This week at the Rio Olympics, gymnasts will dazzle our TV screens by defying gravity, one handspring, backflip, and side aerial at a time. Simone Biles, thought “the one to beat,” and Gabby Douglas, the reigning Olympic all-around champion, are expected to lead Team USA straight to gold.
But casting a shadow on what could be a fairytale ending for these young women is a story of sexual abuse inside the tight-knit gymnastics community, and worse, the sport’s national body covering it up. On Thursday, the Indianapolis Star published a months-long investigation accusing USA Gymnastics of routinely sweeping under the rug claims that coaches have committed sexual abuse.
The organization, which is involved in everything from early development to the Olympic games, “failed to alert authorities to many allegations of sexual abuse by coaches,” the report said, all in some twisted attempt to protect “coaches over kids.”
One coach, William McCabe, was charged with “molesting gymnasts, secretly videotaping girls changing clothes and posting their naked pictures on the internet,” the report said. USA Gymnastics received at least four complaints against McCabe in the years prior, with one gym owner even warning McCabe should be “locked in a cage before someone is raped,” but the organization never reported those claims to federal authorities. Reports to the organization, typically after criminal investigations and court proceedings, are supposed to be logged in a banned coaches list so offenders can’t move to another gym or state and start again.
To be clear, the members of the USA gymnastics team—Biles, Douglas, Aly Raisman, and Laurie Hernandez—have nothing to do with the investigation. But now, their achievements at the Rio Olympics will be tainted by the heartbreaking report.
‘It Was Better to Have a Male out There’
Any case of sexual abuse is awful and wrong. But to allow coaches to take advantage of underage gymnasts is particularly horrifying given the nature of the sport.
As a former gymnast for more than a decade, I know how intimate relationships must be between an athlete and her coach. In the gymnastics world, it’s also not uncommon to prefer a coach of the opposite sex.
Yet gymnastics requires physical, sometimes intimate touch. Not intimate in the sexual kind of way, but intimate in a way that no other sport requires. At times, your coach is the only person standing between you and gravity. He’s the only one there to stop you from splitting your head on a four-inch beam, or from landing on your back as you fly from the high bar looking for the low. Both physically and mentally, gymnasts must trust their coaches. So when it breaks, it shakes the sport to its very core.
If you don’t understand this special bond, look no further than 20-year-old Douglas, who just days before the Rio Olympic trials made a rare last-minute coaching adjustment. In explaining the risky move, Douglas said she wanted to switch from a female coach to a male.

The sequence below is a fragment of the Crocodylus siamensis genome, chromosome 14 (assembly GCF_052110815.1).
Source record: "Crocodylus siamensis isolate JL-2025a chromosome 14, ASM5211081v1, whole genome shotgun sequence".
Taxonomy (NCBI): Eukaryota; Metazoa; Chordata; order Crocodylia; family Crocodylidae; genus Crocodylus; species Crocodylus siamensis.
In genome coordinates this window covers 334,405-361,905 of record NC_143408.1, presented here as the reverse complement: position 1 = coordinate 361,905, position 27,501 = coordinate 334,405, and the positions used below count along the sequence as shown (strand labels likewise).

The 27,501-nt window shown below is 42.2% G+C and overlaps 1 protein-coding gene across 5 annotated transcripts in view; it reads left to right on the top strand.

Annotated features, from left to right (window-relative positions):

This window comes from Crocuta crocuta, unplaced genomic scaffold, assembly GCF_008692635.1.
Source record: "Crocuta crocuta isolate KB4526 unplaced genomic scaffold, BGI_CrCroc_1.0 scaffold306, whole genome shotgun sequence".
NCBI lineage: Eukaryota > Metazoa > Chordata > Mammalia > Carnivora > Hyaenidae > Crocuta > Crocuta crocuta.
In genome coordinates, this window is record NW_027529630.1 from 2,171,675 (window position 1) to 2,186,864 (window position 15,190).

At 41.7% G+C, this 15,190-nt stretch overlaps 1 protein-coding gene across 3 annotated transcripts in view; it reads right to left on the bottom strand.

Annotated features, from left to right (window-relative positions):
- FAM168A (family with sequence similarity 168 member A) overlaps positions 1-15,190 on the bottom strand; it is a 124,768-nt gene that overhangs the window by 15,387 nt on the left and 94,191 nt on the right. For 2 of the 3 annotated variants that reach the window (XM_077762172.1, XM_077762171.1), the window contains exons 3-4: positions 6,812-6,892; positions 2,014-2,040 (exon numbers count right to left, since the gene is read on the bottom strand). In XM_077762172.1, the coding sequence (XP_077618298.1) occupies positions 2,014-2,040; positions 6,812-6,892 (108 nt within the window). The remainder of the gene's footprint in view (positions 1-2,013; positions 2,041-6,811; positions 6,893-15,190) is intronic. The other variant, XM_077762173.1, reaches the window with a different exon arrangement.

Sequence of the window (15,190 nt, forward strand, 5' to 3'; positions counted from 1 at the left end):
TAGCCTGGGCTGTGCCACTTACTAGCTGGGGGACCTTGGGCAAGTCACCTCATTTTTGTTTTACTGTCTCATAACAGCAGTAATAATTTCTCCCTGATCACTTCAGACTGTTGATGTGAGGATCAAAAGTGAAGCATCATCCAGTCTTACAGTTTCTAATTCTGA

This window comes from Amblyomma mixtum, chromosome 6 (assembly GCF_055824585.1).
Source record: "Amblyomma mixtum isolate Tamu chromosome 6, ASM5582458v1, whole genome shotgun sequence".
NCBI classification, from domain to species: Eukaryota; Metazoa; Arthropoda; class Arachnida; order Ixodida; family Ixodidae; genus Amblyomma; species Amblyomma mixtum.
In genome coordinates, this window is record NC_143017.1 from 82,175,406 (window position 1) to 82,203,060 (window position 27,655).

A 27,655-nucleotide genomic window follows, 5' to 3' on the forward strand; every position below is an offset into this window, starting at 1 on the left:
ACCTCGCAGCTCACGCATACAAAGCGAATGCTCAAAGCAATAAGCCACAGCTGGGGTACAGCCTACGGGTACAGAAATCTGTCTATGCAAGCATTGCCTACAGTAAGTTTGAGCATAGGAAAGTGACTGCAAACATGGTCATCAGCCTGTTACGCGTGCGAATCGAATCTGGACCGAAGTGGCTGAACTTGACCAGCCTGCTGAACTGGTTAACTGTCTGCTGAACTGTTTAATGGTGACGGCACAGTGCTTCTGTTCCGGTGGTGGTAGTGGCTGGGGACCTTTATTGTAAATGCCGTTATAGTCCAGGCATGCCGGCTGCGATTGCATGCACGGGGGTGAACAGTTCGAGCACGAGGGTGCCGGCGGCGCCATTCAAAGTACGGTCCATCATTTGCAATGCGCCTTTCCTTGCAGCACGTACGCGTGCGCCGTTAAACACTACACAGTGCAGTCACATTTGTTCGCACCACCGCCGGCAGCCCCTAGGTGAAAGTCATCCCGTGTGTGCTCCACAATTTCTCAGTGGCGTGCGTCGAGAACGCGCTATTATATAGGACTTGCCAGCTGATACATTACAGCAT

“It was better to have a male out there to help out with spotting,” Douglas said, according to Sports Illustrated. Natalie Hawkins, Douglas’ mom and manager, chalked the change up to another reason.
“Gabrielle trained with a male coach almost her entire career,” Hawkins said. “Gabrielle hasn’t had a true father figure in her life. I’m a single mother and I can’t be both roles.”
Coaches Who Cross the Line
The hands-on nature between a gymnast and her coach should cause USA Gymnastics to be extra-sensitive to claims of sexual abuse. In a sport so focused on the physical and where little girls practice in nothing more than a leotard, there should be no patience for coaches who cross the line.
Parents, too, deserve an explanation for the negligence USA Gymnastics appears to have demonstrated. Understandably, some might never look at a gymnasium the same. Steve Penny, president of USA Gymnastics, responded to the Indianapolis Star’s investigation, stating in part, “Addressing issues of sexual misconduct has been important to USA Gymnastics for many years.”
But those efforts fell short—the Star investigation documents many cases of reported coaches, even some convicted of sexual abuse, not appearing on the banned list at all or until years later. Until the organization owns up to the many instances where they failed gymnasts and their families, leaders like Penny don’t deserve to be in charge.
‘They Don’t Need Distractions’
Understandably, the coaches of this year’s Olympic gymnasts are doing everything they can right now to shield their athletes from the controversy unfolding around them.
“They don’t need any distractions right now,” said Aimee Boorman, Biles’s personal coach.
“Every negative thing—it’s a distraction—but we try to keep the kids away [from] that,” added Mihai Brestyan, Raisman’s personal coach. “We have concerns, but we are here to do the best we can.”
Their coaches are right—the allegations against USA Gymnastics are a distraction during the most important moment in these gymnasts’ careers. Now isn’t the time for Olympic gymnasts to respond to a scandal that weighs so much more than them. But in time, it’s likely that Biles, Hernandez, Douglas, and Raisman will have to respond. When they do, they’ll likely find the right words to say.
Sadly, if the Indianapolis Star chose to publish its investigation at any other time, there’s a chance the public would have read the story, flipped the page, and moved on. Gymnastics, after all, is only a household favorite once every four years.
But now, because of the talents of Team USA, the country has the opportunity to take seriously a story of cover-up and sexual abuse. The public has a chance to demand that instead of flipping the page, we flip the story straight on its head.
For the dozens of young gymnasts who are victims of abuse, doing so would take on more meaning than any amount of gold medals ever could.